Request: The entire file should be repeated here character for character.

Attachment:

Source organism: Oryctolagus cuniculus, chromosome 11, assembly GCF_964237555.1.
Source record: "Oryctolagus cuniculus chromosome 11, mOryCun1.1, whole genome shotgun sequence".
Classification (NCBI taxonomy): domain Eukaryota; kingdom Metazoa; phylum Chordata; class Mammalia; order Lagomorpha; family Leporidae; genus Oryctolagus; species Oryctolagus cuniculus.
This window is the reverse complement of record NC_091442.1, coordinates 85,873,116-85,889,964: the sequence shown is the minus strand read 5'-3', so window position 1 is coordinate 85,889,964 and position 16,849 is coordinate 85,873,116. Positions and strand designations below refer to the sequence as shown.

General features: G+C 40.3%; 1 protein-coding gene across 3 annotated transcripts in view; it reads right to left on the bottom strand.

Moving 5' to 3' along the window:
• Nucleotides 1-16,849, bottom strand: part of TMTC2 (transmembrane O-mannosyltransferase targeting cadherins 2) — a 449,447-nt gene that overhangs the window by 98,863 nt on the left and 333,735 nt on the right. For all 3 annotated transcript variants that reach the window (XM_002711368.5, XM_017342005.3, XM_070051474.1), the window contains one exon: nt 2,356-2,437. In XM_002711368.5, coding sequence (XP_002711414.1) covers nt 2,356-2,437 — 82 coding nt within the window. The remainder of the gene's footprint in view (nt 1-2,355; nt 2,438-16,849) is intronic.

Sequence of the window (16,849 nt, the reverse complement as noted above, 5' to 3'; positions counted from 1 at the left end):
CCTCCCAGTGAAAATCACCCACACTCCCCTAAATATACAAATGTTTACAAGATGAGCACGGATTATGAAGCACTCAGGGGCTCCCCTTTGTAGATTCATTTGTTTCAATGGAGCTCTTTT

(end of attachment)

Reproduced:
Source organism: Oryctolagus cuniculus, chromosome 11, assembly GCF_964237555.1.
Source record: "Oryctolagus cuniculus chromosome 11, mOryCun1.1, whole genome shotgun sequence".
Classification (NCBI taxonomy): domain Eukaryota; kingdom Metazoa; phylum Chordata; class Mammalia; order Lagomorpha; family Leporidae; genus Oryctolagus; species Oryctolagus cuniculus.
This window is the reverse complement of record NC_091442.1, coordinates 85,873,116-85,889,964: the sequence shown is the minus strand read 5'-3', so window position 1 is coordinate 85,889,964 and position 16,849 is coordinate 85,873,116. Positions and strand designations below refer to the sequence as shown.

General features: G+C 40.3%; 1 protein-coding gene across 3 annotated transcripts in view; it reads right to left on the bottom strand.

Moving 5' to 3' along the window:
• Nucleotides 1-16,849, bottom strand: part of TMTC2 (transmembrane O-mannosyltransferase targeting cadherins 2) — a 449,447-nt gene that overhangs the window by 98,863 nt on the left and 333,735 nt on the right. For all 3 annotated transcript variants that reach the window (XM_002711368.5, XM_017342005.3, XM_070051474.1), the window contains one exon: nt 2,356-2,437. In XM_002711368.5, coding sequence (XP_002711414.1) covers nt 2,356-2,437 — 82 coding nt within the window. The remainder of the gene's footprint in view (nt 1-2,355; nt 2,438-16,849) is intronic.

Sequence of the window (16,849 nt, the reverse complement as noted above, 5' to 3'; positions counted from 1 at the left end):
CCTCCCAGTGAAAATCACCCACACTCCCCTAAATATACAAATGTTTACAAGATGAGCACGGATTATGAAGCACTCAGGGGCTCCCCTTTGTAGATTCATTTGTTTCAATGGAGCTCTTTT